A campaign group has been set up to try to block the plans.
In a statement Merthyr Tydfil council said: "The land was originally the location of a school and has not been utilised as a playground for a considerable period of time. It is currently derelict.
"The future of the site has been under consideration for disposal, possibly for residential development, with the aim of bringing the site back into productive use and improving the quality and choice of housing stock in the renewal area."
Jessica Flynn, South Wales Echo- thanks Jessica, at least someone cares!
"the site has been under consideration for disposal" By who? Initiated by who?
"to bring it back into productive use"-
a)means- to make money for Merthyr Council when it sells land to the Housing Association
b)means- the Council doesn't think the memory of Aberfan is productive.
Aberfan was a Welsh national and inter-national disaster. Is this how Wales honours its dead? If the park has fallen in quality then, for the sake of the memory of Edwin and his dead schoolmates, it needs to be maintained- this sell off profiteering would never happen in any other Country.
Coventry's message to council over playground Jul 13 2004
Louise Day, South Wales Echo
PEOPLE who paid for a memorial to the victims of the Aberfan disaster say they are disgusted at plans to demolish it.
The city of Coventry was so moved when they heard news of the tragedy in 1966 that some residents travelled to the village to help rescue survivors.
The rest gathered together to raise fund for a play park in memory of 116 children who died when the coal tip slid on top of Pantglas Junior School and nearby houses.
They are now furious at plans by Merthyr Tydfil council to sell the land for development to Merthyr Tydfil Housing Association.
Former Coventry City Councillor Arthur Waugh, who helped raise cash for the memorial, said: "I can't believe this would happen. There is a lot of careful thinking to be done before this takes place and a lot of explaining to be done to families who lost children.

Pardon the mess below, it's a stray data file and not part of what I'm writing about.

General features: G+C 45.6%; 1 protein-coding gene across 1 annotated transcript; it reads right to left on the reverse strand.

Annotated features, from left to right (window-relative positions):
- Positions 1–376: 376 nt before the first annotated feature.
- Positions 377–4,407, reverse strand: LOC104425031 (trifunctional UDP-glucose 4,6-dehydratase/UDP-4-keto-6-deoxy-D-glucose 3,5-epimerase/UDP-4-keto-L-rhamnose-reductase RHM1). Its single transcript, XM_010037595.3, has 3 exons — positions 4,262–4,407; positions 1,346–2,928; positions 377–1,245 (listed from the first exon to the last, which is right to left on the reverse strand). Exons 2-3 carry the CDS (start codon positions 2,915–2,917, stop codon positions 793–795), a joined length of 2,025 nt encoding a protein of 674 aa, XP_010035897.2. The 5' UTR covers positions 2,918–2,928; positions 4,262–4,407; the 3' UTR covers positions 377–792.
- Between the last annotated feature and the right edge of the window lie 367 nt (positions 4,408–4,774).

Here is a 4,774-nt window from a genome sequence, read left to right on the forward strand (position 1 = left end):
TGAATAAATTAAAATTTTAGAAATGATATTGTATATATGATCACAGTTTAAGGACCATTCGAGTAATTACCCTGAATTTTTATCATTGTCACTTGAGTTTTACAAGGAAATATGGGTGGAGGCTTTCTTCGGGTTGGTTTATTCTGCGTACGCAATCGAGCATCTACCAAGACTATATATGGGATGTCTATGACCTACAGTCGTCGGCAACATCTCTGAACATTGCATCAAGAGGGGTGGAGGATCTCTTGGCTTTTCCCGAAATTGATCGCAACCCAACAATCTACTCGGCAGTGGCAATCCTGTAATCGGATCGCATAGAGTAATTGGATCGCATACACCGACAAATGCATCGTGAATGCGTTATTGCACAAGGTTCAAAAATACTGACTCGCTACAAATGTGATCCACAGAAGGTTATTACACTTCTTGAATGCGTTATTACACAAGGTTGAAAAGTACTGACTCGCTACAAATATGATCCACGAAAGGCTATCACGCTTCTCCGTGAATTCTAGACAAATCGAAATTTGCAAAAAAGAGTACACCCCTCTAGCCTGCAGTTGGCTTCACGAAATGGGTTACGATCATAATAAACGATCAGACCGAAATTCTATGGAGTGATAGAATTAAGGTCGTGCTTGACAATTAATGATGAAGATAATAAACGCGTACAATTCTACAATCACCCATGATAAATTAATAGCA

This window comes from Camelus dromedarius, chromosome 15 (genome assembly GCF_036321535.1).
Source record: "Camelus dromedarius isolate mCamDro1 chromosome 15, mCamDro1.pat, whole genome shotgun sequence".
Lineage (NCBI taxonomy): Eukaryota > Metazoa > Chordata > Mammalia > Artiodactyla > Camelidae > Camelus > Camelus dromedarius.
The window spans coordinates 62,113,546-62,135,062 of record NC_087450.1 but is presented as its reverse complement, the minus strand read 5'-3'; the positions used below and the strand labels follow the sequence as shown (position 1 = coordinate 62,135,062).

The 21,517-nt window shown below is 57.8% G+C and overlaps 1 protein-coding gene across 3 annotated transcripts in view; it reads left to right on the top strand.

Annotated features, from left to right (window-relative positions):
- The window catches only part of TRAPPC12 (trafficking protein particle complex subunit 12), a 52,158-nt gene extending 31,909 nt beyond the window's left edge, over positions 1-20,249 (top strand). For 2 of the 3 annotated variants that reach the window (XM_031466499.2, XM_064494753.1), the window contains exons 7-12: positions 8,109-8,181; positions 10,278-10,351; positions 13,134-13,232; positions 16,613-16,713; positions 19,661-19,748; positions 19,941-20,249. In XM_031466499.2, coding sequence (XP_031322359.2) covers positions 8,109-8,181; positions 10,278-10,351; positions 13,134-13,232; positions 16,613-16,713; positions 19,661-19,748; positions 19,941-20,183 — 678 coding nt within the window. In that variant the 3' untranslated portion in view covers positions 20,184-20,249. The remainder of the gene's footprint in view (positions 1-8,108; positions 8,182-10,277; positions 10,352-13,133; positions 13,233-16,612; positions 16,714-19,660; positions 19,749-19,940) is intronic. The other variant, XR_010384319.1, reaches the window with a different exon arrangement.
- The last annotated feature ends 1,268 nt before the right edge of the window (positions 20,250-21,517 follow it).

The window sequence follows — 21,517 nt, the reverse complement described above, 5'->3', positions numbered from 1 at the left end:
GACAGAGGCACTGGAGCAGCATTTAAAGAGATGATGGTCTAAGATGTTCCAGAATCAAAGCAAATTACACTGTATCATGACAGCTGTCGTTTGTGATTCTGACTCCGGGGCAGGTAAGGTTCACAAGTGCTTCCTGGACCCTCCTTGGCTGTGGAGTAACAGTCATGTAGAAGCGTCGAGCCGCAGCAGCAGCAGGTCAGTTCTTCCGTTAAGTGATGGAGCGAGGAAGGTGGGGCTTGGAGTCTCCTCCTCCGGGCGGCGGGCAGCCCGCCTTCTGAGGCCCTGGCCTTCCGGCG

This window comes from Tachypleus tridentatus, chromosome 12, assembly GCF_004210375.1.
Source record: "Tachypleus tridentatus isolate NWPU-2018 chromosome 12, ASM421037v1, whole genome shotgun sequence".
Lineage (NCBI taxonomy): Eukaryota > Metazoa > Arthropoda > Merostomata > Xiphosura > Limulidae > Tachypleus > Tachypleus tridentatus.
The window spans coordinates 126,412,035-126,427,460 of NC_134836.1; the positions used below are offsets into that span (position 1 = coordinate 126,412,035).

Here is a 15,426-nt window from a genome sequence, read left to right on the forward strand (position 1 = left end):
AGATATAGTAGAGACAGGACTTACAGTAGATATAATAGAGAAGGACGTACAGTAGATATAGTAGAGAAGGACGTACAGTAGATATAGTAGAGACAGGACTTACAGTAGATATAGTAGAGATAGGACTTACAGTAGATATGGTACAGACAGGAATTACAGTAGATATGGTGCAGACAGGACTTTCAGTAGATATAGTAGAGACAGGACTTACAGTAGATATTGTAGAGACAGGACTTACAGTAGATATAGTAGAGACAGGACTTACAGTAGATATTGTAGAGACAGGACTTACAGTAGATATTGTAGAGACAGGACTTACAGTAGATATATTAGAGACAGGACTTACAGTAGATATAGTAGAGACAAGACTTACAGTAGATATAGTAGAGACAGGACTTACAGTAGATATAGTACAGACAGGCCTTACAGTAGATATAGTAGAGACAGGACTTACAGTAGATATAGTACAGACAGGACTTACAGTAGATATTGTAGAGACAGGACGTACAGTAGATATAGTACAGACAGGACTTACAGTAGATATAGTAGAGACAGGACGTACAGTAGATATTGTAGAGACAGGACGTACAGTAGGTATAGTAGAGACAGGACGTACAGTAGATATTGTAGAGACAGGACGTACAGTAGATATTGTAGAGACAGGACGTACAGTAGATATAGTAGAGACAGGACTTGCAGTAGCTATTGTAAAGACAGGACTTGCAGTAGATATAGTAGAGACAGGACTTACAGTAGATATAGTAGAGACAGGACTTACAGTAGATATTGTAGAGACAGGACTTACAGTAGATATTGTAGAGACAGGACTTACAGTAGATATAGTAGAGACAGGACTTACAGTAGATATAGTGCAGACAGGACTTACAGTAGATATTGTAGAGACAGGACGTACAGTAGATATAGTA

"I can't believe that people would be so unfeeling as to even consider it. I think whoever came up with the idea is uncompassionate and inhuman.
"I would say to Merthyr Tydfil council that this is a monument to the (children) of Merthyr Tydfil who never had the opportunity to have a full life.
"For God's sake show that you're human. Knock on the head this crazy idea."
Tony Hitchcox travelled to the scene in 1966 to help the British Red Cross. He died three years ago, but his widow, Carol Hitchcox, 56, of Charter Avenue, Canley, Coventry, said: "I think that's absolutely disgusting. That was done as a memorial to all the children that were lost."
John Roberts, 76, of Momus Boulevard, Stoke, attended the scene with Tony Hitchcox. He also attended funerals of the children.
He said: "I sobbed my socks off because my kids were the same age and I knew what was in the coffins.
"There was an awful lot of 'why, why us?'.
"If the playground is still being used and the money was donated for that specific purpose, then it should stay.
"I would have thought there was a point of law about that."
In a statement, Merthyr Tydfil Housing Association chief executive Karen Dusgate said the plans were in the early stages.
"The association was asked to consider if the playground could begin to meet some of the housing needs of the local community, in particular the needs of older people for bungalows.
"We are very aware and very sensitive to the memories of the community and the donation of the play area to the community by the people of Coventry.
"For this reason we approached the local Communities First Partnership Board to present the idea and suggested that a consultation exercise was undertaken in order to gauge how people feel about the proposed development of the site.
"As our letter to local residents states, these are very early days."